So, what do I think of the King Seiko Collection?
Seiko sent us info on the King Seiko Collection a full week prior to the embargo drop, and I think that was a really good thing. Initially, I must say that I wasn’t too sure about these watches. I thought, “Uh-oh, another series of reissues.” Well, in fact, they are reissues, but there’s a twist. For whatever reason, over the past couple of years, I’ve continued to preach about the virtues of simple, comfortable watches. With these newest King Seiko models, I can’t deny that they fit that bill perfectly. Aside from a lack of lume, these are lovely do-anything watches. They’re certainly dressy enough for almost anything and, yet, they’re robust enough for almost any activity. In a lot of ways, they actually remind me of a lower-cost Grand Seiko SBGW235 that Gerard owns. That, if you’re wondering, is seriously high praise.
Do I have any minor concerns? Of course, I do…
The King Seiko Collection is a tad curious. In a way, it’s sort of like showing up for a dinner reservation and someone already checked in under your name. Specifically, I am referring to the Presage collection. So we asked Seiko about the positioning of KS and Presage, and they responded:
The new King Seiko collection demonstrates the Seiko brand’s ability to create beautifully designed and finished mechanical watches, just as the original collection did when it was born in 1961. The watches are perfect for daily use including business settings and have a traditional appeal. The Presage collection also demonstrates our high mechanical watchmaking skills, but its uniqueness is in the way its design is inspired more so by Japanese tradition and craftwork with a modern fresh touch. We believe both collections offer a uniqueness that will resonate with a wide group of mechanical watch fans.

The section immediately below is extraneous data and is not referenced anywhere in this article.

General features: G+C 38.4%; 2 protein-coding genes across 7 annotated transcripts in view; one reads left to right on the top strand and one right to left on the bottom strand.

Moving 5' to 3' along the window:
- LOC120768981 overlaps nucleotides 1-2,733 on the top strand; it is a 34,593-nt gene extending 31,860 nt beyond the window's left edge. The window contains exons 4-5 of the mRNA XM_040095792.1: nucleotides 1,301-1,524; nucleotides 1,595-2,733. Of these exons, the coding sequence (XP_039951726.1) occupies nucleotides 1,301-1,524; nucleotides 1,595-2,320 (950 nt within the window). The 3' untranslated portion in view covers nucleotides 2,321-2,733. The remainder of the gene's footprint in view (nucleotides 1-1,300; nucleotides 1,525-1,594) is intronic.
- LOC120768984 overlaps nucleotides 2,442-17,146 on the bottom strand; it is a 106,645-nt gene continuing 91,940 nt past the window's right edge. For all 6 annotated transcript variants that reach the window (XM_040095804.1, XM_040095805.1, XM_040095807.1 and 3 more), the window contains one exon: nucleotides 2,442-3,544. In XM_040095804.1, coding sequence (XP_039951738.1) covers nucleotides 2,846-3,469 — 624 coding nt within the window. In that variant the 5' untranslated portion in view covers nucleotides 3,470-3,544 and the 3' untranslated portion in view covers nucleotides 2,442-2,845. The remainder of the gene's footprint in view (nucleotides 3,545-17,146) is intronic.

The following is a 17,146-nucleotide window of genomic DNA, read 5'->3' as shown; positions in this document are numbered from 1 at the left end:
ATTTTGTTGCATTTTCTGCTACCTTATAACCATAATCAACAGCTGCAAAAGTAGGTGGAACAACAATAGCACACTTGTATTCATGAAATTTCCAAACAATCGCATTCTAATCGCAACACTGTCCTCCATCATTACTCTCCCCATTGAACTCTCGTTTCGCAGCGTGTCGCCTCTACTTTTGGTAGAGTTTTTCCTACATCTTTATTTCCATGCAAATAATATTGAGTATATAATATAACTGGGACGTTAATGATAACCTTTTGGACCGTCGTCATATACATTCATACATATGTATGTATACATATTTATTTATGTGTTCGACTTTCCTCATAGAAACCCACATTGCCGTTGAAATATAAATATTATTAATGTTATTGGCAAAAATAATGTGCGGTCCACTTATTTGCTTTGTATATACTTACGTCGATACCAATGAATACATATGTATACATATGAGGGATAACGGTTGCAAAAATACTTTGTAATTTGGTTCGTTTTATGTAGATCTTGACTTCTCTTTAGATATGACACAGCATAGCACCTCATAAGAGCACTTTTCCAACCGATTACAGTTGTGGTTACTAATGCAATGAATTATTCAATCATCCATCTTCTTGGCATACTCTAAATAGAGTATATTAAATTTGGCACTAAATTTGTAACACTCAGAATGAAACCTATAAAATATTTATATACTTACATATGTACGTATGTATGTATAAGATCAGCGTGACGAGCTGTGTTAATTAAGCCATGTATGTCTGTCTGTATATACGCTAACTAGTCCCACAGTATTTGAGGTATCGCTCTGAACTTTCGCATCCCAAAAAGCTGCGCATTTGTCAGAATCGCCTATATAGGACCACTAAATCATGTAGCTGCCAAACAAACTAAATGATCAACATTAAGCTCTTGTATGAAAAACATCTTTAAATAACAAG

I guess I should be happy about more choices. If we move onto some minor qualms, I do have a couple. Firstly, and this isn’t a deal-breaker, but I find the “Automatic” script on the dial a bit generic when compared to the rest of the font. I also wonder if it’s necessary at all. Perhaps something more ornate like a jewel count would be more appropriate.
Next, on the movement front, I’m happy that Seiko chose to eschew a date function, but I would have loved a manual wind version of this movement instead. I guess that wouldn’t move as much metal, but it would be far more in keeping with the original KSK. So, why did Seiko decide to work with its caliber 6R31? For starters, the dimensions of the 6R31 movement enabled Seiko to keep the dimensions of the King Seiko very close to the original 1965 KSK. Caliber 6R31, being without a date window, also helped to create a dial surface that captured the feel of the original. Last but not least, it does offer 70 hours of power reserve.
Final thoughts and pricing
The King Seiko Collection will be available beginning this February and will retail for €1,700. Honestly, I think that’s approachable given what I see here. These should prove to be gems on the wrist — we already have a full hands-on article in the pipeline — and as I said, the finishing looks really nice. Yes, I’d love to see some little mechanical steps more in the direction of the original King Seiko, but all in all, I like these watches a lot. Well done, Seiko, and thanks for bringing us something that’s truly wearable.